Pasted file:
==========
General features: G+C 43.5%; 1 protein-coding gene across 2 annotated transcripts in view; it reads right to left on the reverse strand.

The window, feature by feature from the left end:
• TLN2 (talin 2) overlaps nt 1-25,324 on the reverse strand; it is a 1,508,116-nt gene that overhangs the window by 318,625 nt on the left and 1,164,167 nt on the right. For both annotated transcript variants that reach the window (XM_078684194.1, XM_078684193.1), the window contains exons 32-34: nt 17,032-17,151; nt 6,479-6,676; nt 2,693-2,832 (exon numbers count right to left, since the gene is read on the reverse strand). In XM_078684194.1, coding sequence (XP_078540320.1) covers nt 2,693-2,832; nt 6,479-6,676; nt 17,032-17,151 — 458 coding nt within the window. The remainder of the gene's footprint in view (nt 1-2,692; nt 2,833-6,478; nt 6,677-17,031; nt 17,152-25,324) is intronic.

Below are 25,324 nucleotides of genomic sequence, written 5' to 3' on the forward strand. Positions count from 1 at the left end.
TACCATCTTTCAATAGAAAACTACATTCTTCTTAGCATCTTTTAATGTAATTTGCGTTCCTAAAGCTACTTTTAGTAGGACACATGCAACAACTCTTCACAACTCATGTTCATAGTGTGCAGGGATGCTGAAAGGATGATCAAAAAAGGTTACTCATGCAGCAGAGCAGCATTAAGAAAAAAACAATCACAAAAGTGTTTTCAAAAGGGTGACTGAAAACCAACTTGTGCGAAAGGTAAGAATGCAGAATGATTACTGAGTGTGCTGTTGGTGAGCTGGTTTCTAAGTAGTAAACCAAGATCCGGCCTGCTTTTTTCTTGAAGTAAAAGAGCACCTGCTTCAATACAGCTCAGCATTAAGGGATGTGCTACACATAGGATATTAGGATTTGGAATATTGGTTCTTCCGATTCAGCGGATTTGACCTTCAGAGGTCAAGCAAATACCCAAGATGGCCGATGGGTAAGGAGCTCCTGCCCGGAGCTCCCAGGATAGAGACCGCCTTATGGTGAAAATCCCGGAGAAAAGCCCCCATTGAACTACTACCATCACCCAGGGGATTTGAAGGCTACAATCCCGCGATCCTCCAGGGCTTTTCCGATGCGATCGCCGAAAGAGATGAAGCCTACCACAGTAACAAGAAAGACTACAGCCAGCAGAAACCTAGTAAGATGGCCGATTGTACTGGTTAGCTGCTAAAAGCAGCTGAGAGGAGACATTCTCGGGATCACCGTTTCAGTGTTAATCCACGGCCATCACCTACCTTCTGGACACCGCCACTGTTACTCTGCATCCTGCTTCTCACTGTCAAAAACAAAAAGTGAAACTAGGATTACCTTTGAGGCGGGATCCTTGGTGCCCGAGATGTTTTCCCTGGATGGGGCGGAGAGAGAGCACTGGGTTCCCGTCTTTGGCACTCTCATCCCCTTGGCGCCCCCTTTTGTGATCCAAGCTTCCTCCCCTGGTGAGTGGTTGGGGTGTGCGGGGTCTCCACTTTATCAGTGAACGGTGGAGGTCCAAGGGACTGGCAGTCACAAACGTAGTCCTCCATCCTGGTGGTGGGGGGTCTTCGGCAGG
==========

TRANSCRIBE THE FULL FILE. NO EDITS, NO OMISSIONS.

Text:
General features: G+C 43.5%; 1 protein-coding gene across 2 annotated transcripts in view; it reads right to left on the reverse strand.

The window, feature by feature from the left end:
• TLN2 (talin 2) overlaps nt 1-25,324 on the reverse strand; it is a 1,508,116-nt gene that overhangs the window by 318,625 nt on the left and 1,164,167 nt on the right. For both annotated transcript variants that reach the window (XM_078684194.1, XM_078684193.1), the window contains exons 32-34: nt 17,032-17,151; nt 6,479-6,676; nt 2,693-2,832 (exon numbers count right to left, since the gene is read on the reverse strand). In XM_078684194.1, coding sequence (XP_078540320.1) covers nt 2,693-2,832; nt 6,479-6,676; nt 17,032-17,151 — 458 coding nt within the window. The remainder of the gene's footprint in view (nt 1-2,692; nt 2,833-6,478; nt 6,677-17,031; nt 17,152-25,324) is intronic.

Below are 25,324 nucleotides of genomic sequence, written 5' to 3' on the forward strand. Positions count from 1 at the left end.
TACCATCTTTCAATAGAAAACTACATTCTTCTTAGCATCTTTTAATGTAATTTGCGTTCCTAAAGCTACTTTTAGTAGGACACATGCAACAACTCTTCACAACTCATGTTCATAGTGTGCAGGGATGCTGAAAGGATGATCAAAAAAGGTTACTCATGCAGCAGAGCAGCATTAAGAAAAAAACAATCACAAAAGTGTTTTCAAAAGGGTGACTGAAAACCAACTTGTGCGAAAGGTAAGAATGCAGAATGATTACTGAGTGTGCTGTTGGTGAGCTGGTTTCTAAGTAGTAAACCAAGATCCGGCCTGCTTTTTTCTTGAAGTAAAAGAGCACCTGCTTCAATACAGCTCAGCATTAAGGGATGTGCTACACATAGGATATTAGGATTTGGAATATTGGTTCTTCCGATTCAGCGGATTTGACCTTCAGAGGTCAAGCAAATACCCAAGATGGCCGATGGGTAAGGAGCTCCTGCCCGGAGCTCCCAGGATAGAGACCGCCTTATGGTGAAAATCCCGGAGAAAAGCCCCCATTGAACTACTACCATCACCCAGGGGATTTGAAGGCTACAATCCCGCGATCCTCCAGGGCTTTTCCGATGCGATCGCCGAAAGAGATGAAGCCTACCACAGTAACAAGAAAGACTACAGCCAGCAGAAACCTAGTAAGATGGCCGATTGTACTGGTTAGCTGCTAAAAGCAGCTGAGAGGAGACATTCTCGGGATCACCGTTTCAGTGTTAATCCACGGCCATCACCTACCTTCTGGACACCGCCACTGTTACTCTGCATCCTGCTTCTCACTGTCAAAAACAAAAAGTGAAACTAGGATTACCTTTGAGGCGGGATCCTTGGTGCCCGAGATGTTTTCCCTGGATGGGGCGGAGAGAGAGCACTGGGTTCCCGTCTTTGGCACTCTCATCCCCTTGGCGCCCCCTTTTGTGATCCAAGCTTCCTCCCCTGGTGAGTGGTTGGGGTGTGCGGGGTCTCCACTTTATCAGTGAACGGTGGAGGTCCAAGGGACTGGCAGTCACAAACGTAGTCCTCCATCCTGGTGGTGGGGGGTCTTCGGCAGG